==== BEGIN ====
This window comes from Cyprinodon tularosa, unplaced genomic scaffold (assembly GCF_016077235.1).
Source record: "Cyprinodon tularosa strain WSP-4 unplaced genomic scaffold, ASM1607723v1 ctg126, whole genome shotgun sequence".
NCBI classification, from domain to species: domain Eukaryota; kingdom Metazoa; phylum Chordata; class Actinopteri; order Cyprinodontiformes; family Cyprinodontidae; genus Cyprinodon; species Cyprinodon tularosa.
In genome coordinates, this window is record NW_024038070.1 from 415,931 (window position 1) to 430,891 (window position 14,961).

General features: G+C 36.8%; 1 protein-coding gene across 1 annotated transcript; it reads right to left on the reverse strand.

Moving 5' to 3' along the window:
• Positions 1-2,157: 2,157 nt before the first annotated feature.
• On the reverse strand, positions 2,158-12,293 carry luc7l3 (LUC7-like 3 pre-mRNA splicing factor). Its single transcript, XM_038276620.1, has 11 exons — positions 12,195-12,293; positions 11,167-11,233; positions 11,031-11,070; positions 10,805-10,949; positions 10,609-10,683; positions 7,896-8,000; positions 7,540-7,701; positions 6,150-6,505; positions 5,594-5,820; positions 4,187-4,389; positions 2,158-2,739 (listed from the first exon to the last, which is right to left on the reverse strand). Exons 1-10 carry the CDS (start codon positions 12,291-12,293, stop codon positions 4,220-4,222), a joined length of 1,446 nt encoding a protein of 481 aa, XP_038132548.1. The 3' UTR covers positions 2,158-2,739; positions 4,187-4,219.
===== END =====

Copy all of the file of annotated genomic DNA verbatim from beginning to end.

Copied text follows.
This window comes from Cyprinodon tularosa, unplaced genomic scaffold (assembly GCF_016077235.1).
Source record: "Cyprinodon tularosa strain WSP-4 unplaced genomic scaffold, ASM1607723v1 ctg126, whole genome shotgun sequence".
NCBI classification, from domain to species: domain Eukaryota; kingdom Metazoa; phylum Chordata; class Actinopteri; order Cyprinodontiformes; family Cyprinodontidae; genus Cyprinodon; species Cyprinodon tularosa.
In genome coordinates, this window is record NW_024038070.1 from 415,931 (window position 1) to 430,891 (window position 14,961).

General features: G+C 36.8%; 1 protein-coding gene across 1 annotated transcript; it reads right to left on the reverse strand.

Moving 5' to 3' along the window:
• Positions 1-2,157: 2,157 nt before the first annotated feature.
• On the reverse strand, positions 2,158-12,293 carry luc7l3 (LUC7-like 3 pre-mRNA splicing factor). Its single transcript, XM_038276620.1, has 11 exons — positions 12,195-12,293; positions 11,167-11,233; positions 11,031-11,070; positions 10,805-10,949; positions 10,609-10,683; positions 7,896-8,000; positions 7,540-7,701; positions 6,150-6,505; positions 5,594-5,820; positions 4,187-4,389; positions 2,158-2,739 (listed from the first exon to the last, which is right to left on the reverse strand). Exons 1-10 carry the CDS (start codon positions 12,291-12,293, stop codon positions 4,220-4,222), a joined length of 1,446 nt encoding a protein of 481 aa, XP_038132548.1. The 3' UTR covers positions 2,158-2,739; positions 4,187-4,219.